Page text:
A last-ditch effort to form a new Italian government after an inconclusive election two months ago failed on Monday, with the leading parties demanding that the country go back to the polls in July.
The failure to break the impasse came after a long day of talks between all the parties and Sergio Mattarella, Italy’s president, in his palatial residence on the Quirinal Hill in Rome.
Speaking after the end of the consultations, the president said that he favoured the creation of a “neutral” government that would remain in place until December at the latest, with another election to be held in 2019.
If there is not enough parliamentary support for such an administration, then fresh elections could be held in July or the autumn, he said.
The president’s lack of a clear decision appeared likely to consign Italy to weeks more political uncertainty.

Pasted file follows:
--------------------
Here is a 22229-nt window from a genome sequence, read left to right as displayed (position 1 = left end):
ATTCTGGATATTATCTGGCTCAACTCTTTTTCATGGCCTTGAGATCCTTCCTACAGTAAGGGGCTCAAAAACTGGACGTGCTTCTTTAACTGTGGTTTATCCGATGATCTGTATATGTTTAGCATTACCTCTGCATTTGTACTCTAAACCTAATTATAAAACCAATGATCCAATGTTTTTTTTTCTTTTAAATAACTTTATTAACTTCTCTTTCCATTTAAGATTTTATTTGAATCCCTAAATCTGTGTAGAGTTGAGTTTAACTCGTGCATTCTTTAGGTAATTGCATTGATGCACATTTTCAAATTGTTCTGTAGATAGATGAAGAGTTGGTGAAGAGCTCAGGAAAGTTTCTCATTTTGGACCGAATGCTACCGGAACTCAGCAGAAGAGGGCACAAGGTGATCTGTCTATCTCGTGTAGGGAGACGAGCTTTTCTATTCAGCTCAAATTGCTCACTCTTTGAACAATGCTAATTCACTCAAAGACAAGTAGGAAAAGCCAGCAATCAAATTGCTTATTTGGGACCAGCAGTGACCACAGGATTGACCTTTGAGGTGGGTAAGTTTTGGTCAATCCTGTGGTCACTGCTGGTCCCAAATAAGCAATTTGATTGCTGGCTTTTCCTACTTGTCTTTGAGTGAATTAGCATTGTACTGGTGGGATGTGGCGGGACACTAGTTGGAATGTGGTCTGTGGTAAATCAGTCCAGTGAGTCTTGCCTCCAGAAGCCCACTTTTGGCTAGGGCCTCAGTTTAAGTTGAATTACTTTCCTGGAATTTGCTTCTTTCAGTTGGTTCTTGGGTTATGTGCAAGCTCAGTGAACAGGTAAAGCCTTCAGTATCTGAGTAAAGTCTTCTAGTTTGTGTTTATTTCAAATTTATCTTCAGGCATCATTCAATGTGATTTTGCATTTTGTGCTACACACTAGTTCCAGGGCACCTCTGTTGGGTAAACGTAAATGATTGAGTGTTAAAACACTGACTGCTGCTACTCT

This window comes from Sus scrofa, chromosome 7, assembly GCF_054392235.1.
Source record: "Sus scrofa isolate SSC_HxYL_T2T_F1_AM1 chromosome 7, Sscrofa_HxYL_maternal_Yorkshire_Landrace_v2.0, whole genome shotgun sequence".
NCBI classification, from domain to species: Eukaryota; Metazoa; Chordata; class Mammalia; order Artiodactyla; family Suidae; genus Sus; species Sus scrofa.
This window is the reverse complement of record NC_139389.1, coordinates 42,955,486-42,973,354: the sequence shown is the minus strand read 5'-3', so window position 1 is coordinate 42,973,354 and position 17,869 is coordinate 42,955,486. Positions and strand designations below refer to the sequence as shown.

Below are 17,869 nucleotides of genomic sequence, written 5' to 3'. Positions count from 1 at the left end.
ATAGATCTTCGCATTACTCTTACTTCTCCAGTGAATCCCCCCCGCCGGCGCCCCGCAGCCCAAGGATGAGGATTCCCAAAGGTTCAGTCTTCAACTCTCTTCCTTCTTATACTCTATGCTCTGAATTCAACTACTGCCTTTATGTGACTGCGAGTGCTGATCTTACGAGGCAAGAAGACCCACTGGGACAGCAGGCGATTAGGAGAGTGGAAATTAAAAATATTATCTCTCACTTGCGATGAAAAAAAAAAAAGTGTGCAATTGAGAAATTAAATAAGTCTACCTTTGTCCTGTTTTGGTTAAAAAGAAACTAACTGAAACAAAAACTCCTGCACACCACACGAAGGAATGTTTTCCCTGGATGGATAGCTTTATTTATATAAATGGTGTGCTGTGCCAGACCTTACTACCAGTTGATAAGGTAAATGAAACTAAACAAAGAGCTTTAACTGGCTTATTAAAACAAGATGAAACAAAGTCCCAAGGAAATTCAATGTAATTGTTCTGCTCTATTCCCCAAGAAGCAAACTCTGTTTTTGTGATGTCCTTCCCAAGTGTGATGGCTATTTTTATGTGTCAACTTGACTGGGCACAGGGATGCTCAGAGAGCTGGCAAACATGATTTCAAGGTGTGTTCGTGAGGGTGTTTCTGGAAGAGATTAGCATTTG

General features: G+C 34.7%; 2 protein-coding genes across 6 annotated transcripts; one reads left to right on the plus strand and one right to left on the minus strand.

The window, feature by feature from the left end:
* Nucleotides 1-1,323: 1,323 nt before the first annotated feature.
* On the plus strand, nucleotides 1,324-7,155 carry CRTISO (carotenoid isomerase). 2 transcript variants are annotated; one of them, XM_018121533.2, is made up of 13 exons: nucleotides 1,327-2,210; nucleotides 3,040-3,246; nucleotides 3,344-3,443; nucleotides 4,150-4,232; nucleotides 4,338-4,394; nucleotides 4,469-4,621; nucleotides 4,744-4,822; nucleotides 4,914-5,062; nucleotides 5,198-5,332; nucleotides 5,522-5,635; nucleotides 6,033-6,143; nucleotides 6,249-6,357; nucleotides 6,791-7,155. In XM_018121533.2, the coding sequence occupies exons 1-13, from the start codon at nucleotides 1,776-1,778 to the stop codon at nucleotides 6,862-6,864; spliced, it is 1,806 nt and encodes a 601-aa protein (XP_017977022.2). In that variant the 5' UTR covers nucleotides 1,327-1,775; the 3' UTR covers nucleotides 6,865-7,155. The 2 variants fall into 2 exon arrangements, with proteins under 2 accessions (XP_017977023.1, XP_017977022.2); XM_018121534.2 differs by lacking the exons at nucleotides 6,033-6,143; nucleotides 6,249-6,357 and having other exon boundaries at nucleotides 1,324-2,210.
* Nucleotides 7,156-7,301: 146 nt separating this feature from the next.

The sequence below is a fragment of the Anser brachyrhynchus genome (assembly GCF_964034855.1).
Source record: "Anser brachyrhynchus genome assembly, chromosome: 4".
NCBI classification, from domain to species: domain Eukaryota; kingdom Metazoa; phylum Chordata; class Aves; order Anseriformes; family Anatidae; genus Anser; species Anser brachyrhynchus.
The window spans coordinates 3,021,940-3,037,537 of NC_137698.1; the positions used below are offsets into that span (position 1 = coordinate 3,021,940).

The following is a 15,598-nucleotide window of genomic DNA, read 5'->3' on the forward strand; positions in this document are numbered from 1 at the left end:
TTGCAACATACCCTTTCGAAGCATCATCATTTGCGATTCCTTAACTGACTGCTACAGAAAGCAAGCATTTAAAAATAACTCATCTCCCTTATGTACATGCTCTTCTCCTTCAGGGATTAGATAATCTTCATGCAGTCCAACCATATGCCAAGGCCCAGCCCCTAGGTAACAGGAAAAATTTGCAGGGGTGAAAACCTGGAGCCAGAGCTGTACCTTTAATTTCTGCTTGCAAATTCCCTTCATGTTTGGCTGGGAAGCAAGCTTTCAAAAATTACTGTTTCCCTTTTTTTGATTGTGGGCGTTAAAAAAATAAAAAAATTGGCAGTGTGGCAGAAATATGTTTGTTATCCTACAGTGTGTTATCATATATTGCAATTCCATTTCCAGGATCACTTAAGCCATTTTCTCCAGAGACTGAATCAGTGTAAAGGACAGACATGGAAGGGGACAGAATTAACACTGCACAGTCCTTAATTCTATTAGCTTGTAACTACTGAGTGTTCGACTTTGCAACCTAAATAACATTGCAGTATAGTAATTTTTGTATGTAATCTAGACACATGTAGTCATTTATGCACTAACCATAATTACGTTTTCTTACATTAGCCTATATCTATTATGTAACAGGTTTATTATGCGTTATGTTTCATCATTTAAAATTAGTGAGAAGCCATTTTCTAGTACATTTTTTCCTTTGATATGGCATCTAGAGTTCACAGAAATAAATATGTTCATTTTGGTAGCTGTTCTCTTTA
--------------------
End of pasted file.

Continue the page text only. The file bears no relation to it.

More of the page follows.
Both the anti-establishment Five Star Movement and the hard-Right League had earlier rejected the idea of an interim government led by an impartial, apolitical figure and called for an election on July 8.
That would be a first for the country – millions of Italians flock to the beach in the summer and since the end of the Second World War, elections have always been held in the spring.
Five Star had been prepared to form a government with The League, but only if the Right-wing party ditch their ally Silvio Berlusconi – a demand that was refused.
Luigi Di Maio, the head of Five Star, said the failure to reach an accord effectively meant a second election campaign was underway.
“From today, we are in a new election campaign," Mr Di Maio told his supporters on Facebook.
"I know we are asking for a big sacrifice from you to go and vote again, but I don’t see any possible alternative. We have done everything we could."
Italy has been in limbo since the general election in March, when no party or bloc won an outright majority.
Click Here: camiseta boca juniors
Five Star was the most popular single party, winning 32 per cent of the vote, while a conservative coalition led by The League and Mr Berlusconi’s Forza Italia party attracted 37 per cent.
Weeks of ill-tempered arguing, mud-slinging and consultations with the president failed to produce a way out of the deadlock.
Both Mr Di Maio and Mr Salvini had insisted that they had the mandate to become prime minister and form a government.